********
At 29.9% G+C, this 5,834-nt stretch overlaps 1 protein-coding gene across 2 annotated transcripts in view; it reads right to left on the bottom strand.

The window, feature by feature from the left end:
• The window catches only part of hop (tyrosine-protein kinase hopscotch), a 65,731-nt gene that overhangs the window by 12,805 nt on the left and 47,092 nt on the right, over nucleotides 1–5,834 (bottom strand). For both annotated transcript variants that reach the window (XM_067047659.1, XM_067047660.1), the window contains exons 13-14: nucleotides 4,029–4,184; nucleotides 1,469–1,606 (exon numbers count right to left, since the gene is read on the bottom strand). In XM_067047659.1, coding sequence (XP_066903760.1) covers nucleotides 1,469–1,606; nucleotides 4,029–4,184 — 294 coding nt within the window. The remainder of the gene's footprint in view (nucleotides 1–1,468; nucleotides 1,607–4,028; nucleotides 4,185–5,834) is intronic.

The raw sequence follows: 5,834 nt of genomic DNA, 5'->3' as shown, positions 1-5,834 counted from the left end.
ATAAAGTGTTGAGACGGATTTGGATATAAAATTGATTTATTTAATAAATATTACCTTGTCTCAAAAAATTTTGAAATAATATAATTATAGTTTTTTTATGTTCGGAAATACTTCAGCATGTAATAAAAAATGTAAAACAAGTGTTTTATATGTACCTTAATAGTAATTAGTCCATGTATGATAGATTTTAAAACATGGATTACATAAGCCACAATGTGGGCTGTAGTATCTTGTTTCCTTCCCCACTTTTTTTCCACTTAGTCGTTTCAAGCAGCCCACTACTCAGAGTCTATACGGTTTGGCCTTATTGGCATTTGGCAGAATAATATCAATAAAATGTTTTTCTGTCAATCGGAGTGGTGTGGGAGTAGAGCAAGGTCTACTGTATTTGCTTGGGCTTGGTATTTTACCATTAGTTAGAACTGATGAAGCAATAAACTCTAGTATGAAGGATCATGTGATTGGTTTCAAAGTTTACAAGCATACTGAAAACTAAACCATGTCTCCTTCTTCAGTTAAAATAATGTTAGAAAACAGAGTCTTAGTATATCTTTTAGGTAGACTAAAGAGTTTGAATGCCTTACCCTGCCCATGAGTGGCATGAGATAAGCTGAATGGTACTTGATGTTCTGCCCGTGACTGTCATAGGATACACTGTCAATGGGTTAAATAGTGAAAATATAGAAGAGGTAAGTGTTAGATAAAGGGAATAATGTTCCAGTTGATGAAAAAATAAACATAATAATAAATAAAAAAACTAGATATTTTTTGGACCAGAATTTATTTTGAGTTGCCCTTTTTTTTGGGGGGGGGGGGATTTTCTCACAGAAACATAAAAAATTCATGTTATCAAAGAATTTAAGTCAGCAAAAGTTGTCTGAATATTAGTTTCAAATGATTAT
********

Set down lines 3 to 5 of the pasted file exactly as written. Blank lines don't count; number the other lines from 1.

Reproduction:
• The window catches only part of hop (tyrosine-protein kinase hopscotch), a 65,731-nt gene that overhangs the window by 12,805 nt on the left and 47,092 nt on the right, over nucleotides 1–5,834 (bottom strand). For both annotated transcript variants that reach the window (XM_067047659.1, XM_067047660.1), the window contains exons 13-14: nucleotides 4,029–4,184; nucleotides 1,469–1,606 (exon numbers count right to left, since the gene is read on the bottom strand). In XM_067047659.1, coding sequence (XP_066903760.1) covers nucleotides 1,469–1,606; nucleotides 4,029–4,184 — 294 coding nt within the window. The remainder of the gene's footprint in view (nucleotides 1–1,468; nucleotides 1,607–4,028; nucleotides 4,185–5,834) is intronic.

The raw sequence follows: 5,834 nt of genomic DNA, 5'->3' as shown, positions 1-5,834 counted from the left end.
ATAAAGTGTTGAGACGGATTTGGATATAAAATTGATTTATTTAATAAATATTACCTTGTCTCAAAAAATTTTGAAATAATATAATTATAGTTTTTTTATGTTCGGAAATACTTCAGCATGTAATAAAAAATGTAAAACAAGTGTTTTATATGTACCTTAATAGTAATTAGTCCATGTATGATAGATTTTAAAACATGGATTACATAAGCCACAATGTGGGCTGTAGTATCTTGTTTCCTTCCCCACTTTTTTTCCACTTAGTCGTTTCAAGCAGCCCACTACTCAGAGTCTATACGGTTTGGCCTTATTGGCATTTGGCAGAATAATATCAATAAAATGTTTTTCTGTCAATCGGAGTGGTGTGGGAGTAGAGCAAGGTCTACTGTATTTGCTTGGGCTTGGTATTTTACCATTAGTTAGAACTGATGAAGCAATAAACTCTAGTATGAAGGATCATGTGATTGGTTTCAAAGTTTACAAGCATACTGAAAACTAAACCATGTCTCCTTCTTCAGTTAAAATAATGTTAGAAAACAGAGTCTTAGTATATCTTTTAGGTAGACTAAAGAGTTTGAATGCCTTACCCTGCCCATGAGTGGCATGAGATAAGCTGAATGGTACTTGATGTTCTGCCCGTGACTGTCATAGGATACACTGTCAATGGGTTAAATAGTGAAAATATAGAAGAGGTAAGTGTTAGATAAAGGGAATAATGTTCCAGTTGATGAAAAAATAAACATAATAATAAATAAAAAAACTAGATATTTTTTGGACCAGAATTTATTTTGAGTTGCCCTTTTTTTTGGGGGGGGGGGGATTTTCTCACAGAAACATAAAAAATTCATGTTATCAAAGAATTTAAGTCAGCAAAAGTTGTCTGAATATTAGTTTCAAATGATTAT